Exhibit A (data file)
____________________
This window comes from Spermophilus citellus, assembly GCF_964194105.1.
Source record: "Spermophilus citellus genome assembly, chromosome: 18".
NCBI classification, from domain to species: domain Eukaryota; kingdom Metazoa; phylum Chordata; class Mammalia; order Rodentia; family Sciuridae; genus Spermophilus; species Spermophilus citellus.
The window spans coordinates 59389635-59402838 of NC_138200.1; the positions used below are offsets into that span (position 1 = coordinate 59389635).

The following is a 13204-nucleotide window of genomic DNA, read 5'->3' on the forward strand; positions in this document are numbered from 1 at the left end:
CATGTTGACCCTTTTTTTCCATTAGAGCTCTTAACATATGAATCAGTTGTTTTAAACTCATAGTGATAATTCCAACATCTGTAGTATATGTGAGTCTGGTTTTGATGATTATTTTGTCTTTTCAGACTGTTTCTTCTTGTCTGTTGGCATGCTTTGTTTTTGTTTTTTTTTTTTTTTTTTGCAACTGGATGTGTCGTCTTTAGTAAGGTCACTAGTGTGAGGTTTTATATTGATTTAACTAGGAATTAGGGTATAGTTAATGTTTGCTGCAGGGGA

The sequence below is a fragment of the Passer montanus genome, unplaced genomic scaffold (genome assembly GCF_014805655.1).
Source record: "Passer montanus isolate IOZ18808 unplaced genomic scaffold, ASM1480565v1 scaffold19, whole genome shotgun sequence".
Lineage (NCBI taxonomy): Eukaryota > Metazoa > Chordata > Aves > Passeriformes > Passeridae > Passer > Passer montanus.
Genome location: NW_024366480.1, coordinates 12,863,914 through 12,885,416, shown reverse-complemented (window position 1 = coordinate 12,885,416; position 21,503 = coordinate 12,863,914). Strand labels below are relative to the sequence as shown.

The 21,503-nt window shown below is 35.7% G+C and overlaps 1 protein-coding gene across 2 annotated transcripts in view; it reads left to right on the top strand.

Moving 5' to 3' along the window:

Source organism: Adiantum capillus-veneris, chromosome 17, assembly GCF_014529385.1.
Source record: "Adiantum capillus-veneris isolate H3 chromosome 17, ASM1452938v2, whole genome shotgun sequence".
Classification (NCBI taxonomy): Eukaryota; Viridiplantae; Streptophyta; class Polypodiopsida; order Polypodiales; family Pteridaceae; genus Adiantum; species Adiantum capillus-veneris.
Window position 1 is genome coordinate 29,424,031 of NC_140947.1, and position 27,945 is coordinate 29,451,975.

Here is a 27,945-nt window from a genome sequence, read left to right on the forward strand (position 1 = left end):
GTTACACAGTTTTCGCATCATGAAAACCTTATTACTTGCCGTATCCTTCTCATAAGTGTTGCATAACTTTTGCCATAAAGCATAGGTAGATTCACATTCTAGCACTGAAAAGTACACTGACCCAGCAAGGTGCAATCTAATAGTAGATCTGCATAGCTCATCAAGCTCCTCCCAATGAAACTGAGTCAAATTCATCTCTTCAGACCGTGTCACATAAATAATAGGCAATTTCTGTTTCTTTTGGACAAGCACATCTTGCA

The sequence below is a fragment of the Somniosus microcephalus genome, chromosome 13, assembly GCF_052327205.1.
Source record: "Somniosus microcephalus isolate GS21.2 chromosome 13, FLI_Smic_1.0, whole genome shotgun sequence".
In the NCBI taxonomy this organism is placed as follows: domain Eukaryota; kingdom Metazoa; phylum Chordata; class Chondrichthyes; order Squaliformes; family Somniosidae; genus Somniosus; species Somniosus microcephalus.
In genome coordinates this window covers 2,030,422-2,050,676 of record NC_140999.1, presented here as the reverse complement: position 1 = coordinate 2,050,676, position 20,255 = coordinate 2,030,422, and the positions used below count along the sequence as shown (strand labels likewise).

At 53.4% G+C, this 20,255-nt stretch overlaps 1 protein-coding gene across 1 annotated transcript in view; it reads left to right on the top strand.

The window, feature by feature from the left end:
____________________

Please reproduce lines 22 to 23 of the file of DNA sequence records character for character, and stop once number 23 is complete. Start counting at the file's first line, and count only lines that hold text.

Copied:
In genome coordinates this window covers 2,030,422-2,050,676 of record NC_140999.1, presented here as the reverse complement: position 1 = coordinate 2,050,676, position 20,255 = coordinate 2,030,422, and the positions used below count along the sequence as shown (strand labels likewise).

At 53.4% G+C, this 20,255-nt stretch overlaps 1 protein-coding gene across 1 annotated transcript in view; it reads left to right on the top strand.